Velia is the site of a city founded in 540 BC by the Greeks fleeing the Persian invasion of Ionia. It lies on a promontory overlooking the Tyrrhenian Sea in the Cilento territory of Campania near the modern town of Ascea. Along with the better-known sites of Paestum, the Certosa of Padula, the National Park of Cilento and Vallo di Diano, Velia is the part of this UNESCO World Heritage group you probably haven’t hear of.
After researching the site, I was prepared to be disappointed. There didn’t seem to be too much to see. But a day spent wandering and climbing the various sections of the excavations prompted me to write about the site. Here’s an interesting fact about it. The Porta Rosa, a surprisingly intact northern entrance to the city, shown in the picture below, is the only example of round arch to be found in Greek architecture in Italy.
Now you’re excited, no?
The door is a short walk, some of it uphill, from the acropolis. You don’t hear the word much in Italy. Acropolis in Greek means “The Sacred Rock, the high city”.
The Acropolis has a variety of building on it. One of them is this medieval tower, built over a Greek church. It was part of a castle, but only short sections of walls remain, as you can see in the background.
Despite the fact that I think it’s worth its own picture, there is more atop the Acropolis spur:
Yes, there’s the Palatina Chapel on the right—now used as a small museum to house some of the findings from the excavation—the tower, and a small theater that dates back to the 3rd century BC. Just down the spur there’s another little museum. Treasures everywhere!
Just below the acropolis are the remains of the site’s oldest houses. A bit down the hill are the thermal baths and some frescoed buildings.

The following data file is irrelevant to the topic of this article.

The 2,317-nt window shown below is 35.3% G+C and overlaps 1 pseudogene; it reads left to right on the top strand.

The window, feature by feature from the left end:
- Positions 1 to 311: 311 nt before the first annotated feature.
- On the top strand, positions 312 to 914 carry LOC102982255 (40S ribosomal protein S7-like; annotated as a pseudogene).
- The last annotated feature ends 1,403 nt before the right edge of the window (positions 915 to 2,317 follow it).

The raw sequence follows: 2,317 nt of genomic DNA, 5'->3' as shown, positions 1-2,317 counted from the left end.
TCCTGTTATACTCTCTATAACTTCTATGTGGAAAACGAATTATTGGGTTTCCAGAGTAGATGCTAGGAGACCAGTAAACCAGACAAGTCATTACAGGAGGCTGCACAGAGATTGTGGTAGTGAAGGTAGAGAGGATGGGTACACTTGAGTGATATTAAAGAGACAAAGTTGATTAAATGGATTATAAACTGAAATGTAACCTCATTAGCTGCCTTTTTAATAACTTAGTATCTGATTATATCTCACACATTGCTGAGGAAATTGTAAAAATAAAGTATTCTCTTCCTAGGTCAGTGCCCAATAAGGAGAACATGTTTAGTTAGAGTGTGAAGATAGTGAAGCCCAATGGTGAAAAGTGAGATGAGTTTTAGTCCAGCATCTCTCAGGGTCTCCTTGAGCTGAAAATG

The main site would have been closer to the sea except for that phenomenon that always seems to beset ancient port cities, the silting up of the port area, which is now a blue-flag beach at the edge of Ascea Marina.
Here’s the lower part of the city and its surroundings:
Velia was noted for being tops in the fields of philosophy and medicine. It was the site of the School of Philosophy founded by Parmenides and Zeno.
Velia became a Roman city in 88 BC.
Your visit will include some trails, some uphill walking, and some confusion as the signage isn’t the best. But don’t give it a pass if you like ancient sites.
Map of the Velia Acropolis
Getting to Velia
There is a train station in Ascea Marina, but it’s about 1.6 miles from the excavations. By car, you can travel south from the Cilento’s largest town Agropoli, which we recommend as a base for exploration of the Cilento, on an Itinerary that includes a short stop in the hill town of Castelebate ending at the Velia excavations.